"I was expecting you to blame John for your drinking," Sarah replied, looking calmly across at Harry. She had very shrewd eyes, Harry realised. As well as a bloody kissable mouth.

"What makes you think that?" she said, sitting back up and glaring at her.

"John is bright, brave, sporty, well-mannered and a thoroughly nice man. And he's two years older than you. It must have been difficult growing up in his shadow."

Harry started laughing. "You are right, you are so right. He was the good boy and I was the bad girl right from the start. How did you guess?"

"I'm good at spotting patterns. Ways of behaving. John's friendly with most people, but he told me he's never got on with you."

"He was our parents' favourite. Didn't help when I went over to the dark side, came out as a lesbian. So it's all John's fault then, we're agreed, that I'm an alcoholic?"

"You know why you're an alcoholic," Sarah said quietly, and - God, Harry had to admit it – soberly. "You've made the wrong decisions, and you've kept on making them till it's hard to make the right ones anymore. Other people have difficult childhoods and failed marriages and don't feel the need to drink themselves to death."

"Don't forget the stressful job and the money worries."

"John said you'd been fired from the advertising agency and you were living off Clara's divorce settlement."

"I've got a job," Harry said, "I'm working at McDonalds. I'm thirty-six and I'm a trainee at McDonalds and living in a grotty bedsit and freshly divorced. Why shouldn't I drink?"

"Because you probably can't afford it," Sarah said. "Am I going to be paying for these coffees, by the way? And what did you have them put in yours?"

"Whisky," she said. "But Tony's a friend, mine's on the house."

"I'll pay for mine," Sarah said and the patient tone in her voice sent a sudden rush of alcohol and anger through Harry's veins.

"It's OK for you!" she yelled. "You've never got it wrong, have you? Always top of the class, done what you're supposed to, never made a bad decision. You have no fucking idea what it's like to be me."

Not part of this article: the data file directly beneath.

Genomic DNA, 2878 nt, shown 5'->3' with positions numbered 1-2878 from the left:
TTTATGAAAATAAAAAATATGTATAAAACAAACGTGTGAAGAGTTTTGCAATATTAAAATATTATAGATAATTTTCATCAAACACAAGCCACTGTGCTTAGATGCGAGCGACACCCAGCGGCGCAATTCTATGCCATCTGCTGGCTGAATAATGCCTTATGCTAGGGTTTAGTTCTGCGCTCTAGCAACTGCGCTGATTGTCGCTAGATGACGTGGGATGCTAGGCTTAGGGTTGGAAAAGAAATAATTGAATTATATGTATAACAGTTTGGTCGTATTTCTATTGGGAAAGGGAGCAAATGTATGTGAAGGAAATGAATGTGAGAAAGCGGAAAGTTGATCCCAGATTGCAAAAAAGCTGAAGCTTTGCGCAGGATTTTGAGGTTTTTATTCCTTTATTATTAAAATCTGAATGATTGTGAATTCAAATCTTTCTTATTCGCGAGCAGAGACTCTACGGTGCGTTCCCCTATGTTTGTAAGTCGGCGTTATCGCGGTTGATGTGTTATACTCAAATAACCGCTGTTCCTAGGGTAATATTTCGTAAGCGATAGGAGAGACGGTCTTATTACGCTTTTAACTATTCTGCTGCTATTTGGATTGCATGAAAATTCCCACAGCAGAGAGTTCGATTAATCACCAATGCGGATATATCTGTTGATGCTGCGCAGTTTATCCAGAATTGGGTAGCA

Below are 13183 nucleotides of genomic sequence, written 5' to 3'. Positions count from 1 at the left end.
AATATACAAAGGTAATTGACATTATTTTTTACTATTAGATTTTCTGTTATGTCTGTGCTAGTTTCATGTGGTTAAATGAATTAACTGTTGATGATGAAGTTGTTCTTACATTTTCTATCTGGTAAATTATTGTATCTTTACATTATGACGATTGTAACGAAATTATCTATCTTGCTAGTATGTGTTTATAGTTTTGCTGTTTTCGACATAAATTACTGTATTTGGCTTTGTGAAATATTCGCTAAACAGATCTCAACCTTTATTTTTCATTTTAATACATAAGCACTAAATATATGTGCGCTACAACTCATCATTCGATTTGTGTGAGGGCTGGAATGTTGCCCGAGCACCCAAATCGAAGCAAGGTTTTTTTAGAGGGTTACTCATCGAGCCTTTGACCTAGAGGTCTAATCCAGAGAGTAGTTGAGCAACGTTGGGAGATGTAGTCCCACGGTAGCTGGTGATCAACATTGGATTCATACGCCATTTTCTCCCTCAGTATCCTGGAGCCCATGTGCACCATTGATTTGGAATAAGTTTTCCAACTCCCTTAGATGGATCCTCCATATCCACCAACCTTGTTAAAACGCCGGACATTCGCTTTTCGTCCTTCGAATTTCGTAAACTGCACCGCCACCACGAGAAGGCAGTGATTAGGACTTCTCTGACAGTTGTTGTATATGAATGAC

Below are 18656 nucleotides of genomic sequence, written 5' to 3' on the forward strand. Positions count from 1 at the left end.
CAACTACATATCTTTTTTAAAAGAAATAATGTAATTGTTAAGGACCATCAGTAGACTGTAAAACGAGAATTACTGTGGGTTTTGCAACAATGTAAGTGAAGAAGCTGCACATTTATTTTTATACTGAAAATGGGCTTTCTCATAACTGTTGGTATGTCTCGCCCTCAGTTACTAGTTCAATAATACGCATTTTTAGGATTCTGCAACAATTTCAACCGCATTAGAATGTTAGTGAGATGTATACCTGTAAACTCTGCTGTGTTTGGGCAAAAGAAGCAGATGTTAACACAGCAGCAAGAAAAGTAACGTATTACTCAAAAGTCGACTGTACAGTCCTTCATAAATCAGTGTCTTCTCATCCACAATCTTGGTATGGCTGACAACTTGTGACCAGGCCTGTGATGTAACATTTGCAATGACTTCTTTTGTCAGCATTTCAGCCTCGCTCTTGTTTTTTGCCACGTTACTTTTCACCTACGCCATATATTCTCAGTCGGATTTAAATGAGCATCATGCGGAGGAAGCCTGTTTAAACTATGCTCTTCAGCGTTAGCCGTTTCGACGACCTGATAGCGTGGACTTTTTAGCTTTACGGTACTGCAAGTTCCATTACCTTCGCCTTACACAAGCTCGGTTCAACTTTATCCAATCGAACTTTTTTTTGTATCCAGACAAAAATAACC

Sarah just sat there and looked at her for a long time, until Harry's gaze dropped.

"Sorry," she mumbled, and waited for Sarah to leave. And then instead, Sarah looked down dubiously at the tablecloth and said very slowly and quietly: "I am thirty-nine and single."

"Can't say I recommend being married."

"I've never been in a relationship for more than two years. I repeatedly fall for bastards, men who don't treat me properly. I said I was good at spotting patterns. I didn't say I was good at breaking out of them."

"John's not a bastard. A pain in the neck, but not a bastard."

"No," Sarah said sadly. "I thought I was making a good decision that time."

Sodding men, Harry thought and made an abrupt decision.

"Maybe you should give up on them. Come over to the dark side too. Ever slept with a woman?" It wasn't just the whisky, though that helped. There was something shadowy about Tony's cafe, the sense that the people you met here would just evaporate afterwards, drift away and be lost. No-one here who would recognise Sarah, or care what she said.

"No," Sarah said, her tone as polite as if she was being asked if she'd like sugar in her coffee.

"Would you consider it?" Sarah looked at her and Harry stared back into those cool, clever blue eyes.

"Hypothetically, or is this a pick-up line?"


"I don't know," Sarah said, her smooth brow creasing in thought. "I'm not repulsed by the idea, but I can't say I've ever wanted to."

"Aren't you curious? You're a..." – she mustn't say 'nosy woman'  - "woman who likes to find out about things?"

"Is that a pick-up line?" Sarah was smiling incredulously.

"It could be."

Sarah's smile faded. "I'm John's ex. I'm not getting involved in mind games between the two of you."

"The thing is," Harry said, smiling lazily, "that John and I also possibly have similar tastes in women." That was better, she thought. She could feel herself becoming charming, her blood alcohol level had obviously got to just the right point.

"I thought I wasn't John's usual type," Sarah said calmly.

Oh God, Sarah was sharp, wasn't she? Or maybe the booze was slowing her down.

"Maybe we're both trying to improve our taste. Find someone we can talk to, not just sleep with," she said.

"I don't know what John wanted from me. I'm not sure he did. Which probably didn't help things."

"He falls in love quickly and then he gets disillusioned," Harry replied promptly. "No-one can live up to John's standards."

"He hasn't fallen out of love with Sherlock. Whatever else is going on, God knows those two love one another."